That would be way presumptuous since I think both are basically… it’s Eastern-Orthodox Christianity. I was just thinking about how the images are used emblematically and iconically in Tarkovsky. Particularly in this movie. The reason why they linger is to let some of their oddness and otherworldliness hit you, or to let their worldliness hit you. I mean, you think about the first 45 minutes of the movie when you have Kelvin at his – I believe that’s his dad’s house – and there’s also Berton there, and there’s just long lingering scenes. The first scene is watching a stream. And then, you know, you have the black-and-white scenes from the trial, where they’re talking to Berton about the younger Berton, about the four-meter baby and all that. And you have the Tokyo avant-garde music part…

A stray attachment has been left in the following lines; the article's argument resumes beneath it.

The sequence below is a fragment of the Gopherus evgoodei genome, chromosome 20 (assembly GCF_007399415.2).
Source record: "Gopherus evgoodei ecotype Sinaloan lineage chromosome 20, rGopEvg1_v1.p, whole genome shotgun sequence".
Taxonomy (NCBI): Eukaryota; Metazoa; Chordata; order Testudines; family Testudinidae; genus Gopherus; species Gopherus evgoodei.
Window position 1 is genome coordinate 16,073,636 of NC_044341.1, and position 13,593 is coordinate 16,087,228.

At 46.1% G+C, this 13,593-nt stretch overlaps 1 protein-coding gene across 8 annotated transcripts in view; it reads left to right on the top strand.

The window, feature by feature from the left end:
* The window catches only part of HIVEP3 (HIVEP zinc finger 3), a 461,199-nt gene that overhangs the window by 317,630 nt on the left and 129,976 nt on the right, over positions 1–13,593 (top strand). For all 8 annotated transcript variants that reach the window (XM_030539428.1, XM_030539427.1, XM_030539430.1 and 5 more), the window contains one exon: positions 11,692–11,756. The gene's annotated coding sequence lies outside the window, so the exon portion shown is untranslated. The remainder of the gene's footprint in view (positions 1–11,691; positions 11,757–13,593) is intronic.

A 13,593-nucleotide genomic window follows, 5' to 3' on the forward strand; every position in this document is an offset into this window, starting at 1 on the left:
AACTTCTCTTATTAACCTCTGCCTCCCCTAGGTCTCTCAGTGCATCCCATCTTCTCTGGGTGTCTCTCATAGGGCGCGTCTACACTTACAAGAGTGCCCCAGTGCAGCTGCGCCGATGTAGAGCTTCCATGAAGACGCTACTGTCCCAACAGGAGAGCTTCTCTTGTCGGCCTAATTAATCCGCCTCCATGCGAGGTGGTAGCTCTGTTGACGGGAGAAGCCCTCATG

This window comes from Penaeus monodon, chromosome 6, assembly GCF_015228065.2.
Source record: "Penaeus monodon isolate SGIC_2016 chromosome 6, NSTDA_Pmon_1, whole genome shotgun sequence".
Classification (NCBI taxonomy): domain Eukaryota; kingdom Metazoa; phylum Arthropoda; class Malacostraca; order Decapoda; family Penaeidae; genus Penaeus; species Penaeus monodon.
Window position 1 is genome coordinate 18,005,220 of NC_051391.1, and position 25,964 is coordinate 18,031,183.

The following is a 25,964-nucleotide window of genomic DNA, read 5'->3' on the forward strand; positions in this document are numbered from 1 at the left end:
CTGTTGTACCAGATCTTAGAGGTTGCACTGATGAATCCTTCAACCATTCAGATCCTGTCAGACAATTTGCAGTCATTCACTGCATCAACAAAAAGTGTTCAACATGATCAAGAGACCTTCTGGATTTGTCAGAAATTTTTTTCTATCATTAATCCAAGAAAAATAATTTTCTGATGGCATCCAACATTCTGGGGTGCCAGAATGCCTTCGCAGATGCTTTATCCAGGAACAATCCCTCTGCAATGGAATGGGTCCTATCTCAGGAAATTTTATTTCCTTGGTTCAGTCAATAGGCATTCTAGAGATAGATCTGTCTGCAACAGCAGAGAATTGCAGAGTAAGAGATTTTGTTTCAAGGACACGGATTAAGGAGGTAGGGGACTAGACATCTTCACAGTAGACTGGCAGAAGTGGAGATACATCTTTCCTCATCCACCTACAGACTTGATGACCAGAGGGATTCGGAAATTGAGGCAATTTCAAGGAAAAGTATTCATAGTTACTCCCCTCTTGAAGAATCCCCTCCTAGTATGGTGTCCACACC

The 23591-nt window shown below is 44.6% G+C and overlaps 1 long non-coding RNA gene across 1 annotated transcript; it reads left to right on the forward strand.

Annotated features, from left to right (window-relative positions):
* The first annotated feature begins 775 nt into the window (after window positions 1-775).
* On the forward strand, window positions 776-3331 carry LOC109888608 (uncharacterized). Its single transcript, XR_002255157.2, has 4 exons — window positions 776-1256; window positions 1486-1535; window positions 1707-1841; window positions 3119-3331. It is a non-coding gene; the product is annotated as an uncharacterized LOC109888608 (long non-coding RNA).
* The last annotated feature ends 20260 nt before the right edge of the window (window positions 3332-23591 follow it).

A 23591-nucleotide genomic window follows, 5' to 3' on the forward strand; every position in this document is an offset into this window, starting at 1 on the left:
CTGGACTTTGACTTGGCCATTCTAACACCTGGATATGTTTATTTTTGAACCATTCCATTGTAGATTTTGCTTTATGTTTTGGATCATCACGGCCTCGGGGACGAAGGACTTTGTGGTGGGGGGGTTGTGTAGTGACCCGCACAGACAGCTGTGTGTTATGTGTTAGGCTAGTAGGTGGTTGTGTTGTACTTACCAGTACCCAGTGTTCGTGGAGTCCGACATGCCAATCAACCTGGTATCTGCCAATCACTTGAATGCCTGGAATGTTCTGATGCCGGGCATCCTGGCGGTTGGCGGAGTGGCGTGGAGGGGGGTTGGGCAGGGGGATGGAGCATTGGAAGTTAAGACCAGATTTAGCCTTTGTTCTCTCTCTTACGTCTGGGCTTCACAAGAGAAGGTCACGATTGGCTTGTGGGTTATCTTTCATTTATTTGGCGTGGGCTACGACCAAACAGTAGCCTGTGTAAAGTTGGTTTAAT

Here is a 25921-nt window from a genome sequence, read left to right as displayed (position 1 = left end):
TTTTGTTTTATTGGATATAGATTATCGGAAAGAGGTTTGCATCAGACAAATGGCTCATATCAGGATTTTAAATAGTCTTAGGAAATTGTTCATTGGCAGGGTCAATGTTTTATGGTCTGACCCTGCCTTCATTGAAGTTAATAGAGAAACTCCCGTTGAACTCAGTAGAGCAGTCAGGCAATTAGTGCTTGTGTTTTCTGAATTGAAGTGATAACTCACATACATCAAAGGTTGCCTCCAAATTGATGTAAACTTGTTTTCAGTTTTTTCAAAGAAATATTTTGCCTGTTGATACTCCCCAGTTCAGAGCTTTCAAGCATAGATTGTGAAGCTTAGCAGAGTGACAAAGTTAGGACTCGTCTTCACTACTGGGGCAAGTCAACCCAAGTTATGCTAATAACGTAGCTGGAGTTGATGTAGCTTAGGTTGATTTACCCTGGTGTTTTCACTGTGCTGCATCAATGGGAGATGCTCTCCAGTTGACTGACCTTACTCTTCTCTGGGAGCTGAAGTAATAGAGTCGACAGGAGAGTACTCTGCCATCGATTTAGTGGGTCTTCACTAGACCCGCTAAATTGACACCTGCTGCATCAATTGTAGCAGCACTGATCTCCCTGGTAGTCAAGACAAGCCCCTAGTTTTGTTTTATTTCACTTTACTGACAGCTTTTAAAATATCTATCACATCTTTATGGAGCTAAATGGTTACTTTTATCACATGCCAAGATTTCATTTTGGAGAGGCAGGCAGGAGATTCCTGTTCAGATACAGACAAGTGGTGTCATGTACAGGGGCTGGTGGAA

40:11

D
Right, “the boring highway” is what I would call it.

40:16 

C
Yeah, I mean like… I was still trying to figure out, what is the significance of the city obviously being some sort of Asian city and not… You know, it could at first be China, but we’re talking China in 1970, so China doesn’t look like that. So, it’s obviously Tokyo. What’s the significance of that? There’s got to be something!

40:39 

S
Well, we were thinking about this. To the degree to which – again, Tarkovsky’s a religious filmmaker – in the film what I think you really pick up is the anti-technological, anti-science message, even to the point where the clutter around the station is just bits of technological equipment and wiring, scattered around almost like trash. Like, it’s literally interfering with the landscape. And compare that against the homestead at the beginning, sort of the pristine nature of Earth and preserving old ways of existence. Tokyo, well it’s not Tokyo, I forget what the name of the city is, it is a portion of urban Japan…

41:24 

C
It starts with an “a” and it’s actually a very specific neighborhood in Tokyo. Because I was like “where in Japan is that? Why is that in this movie? How far away are they?”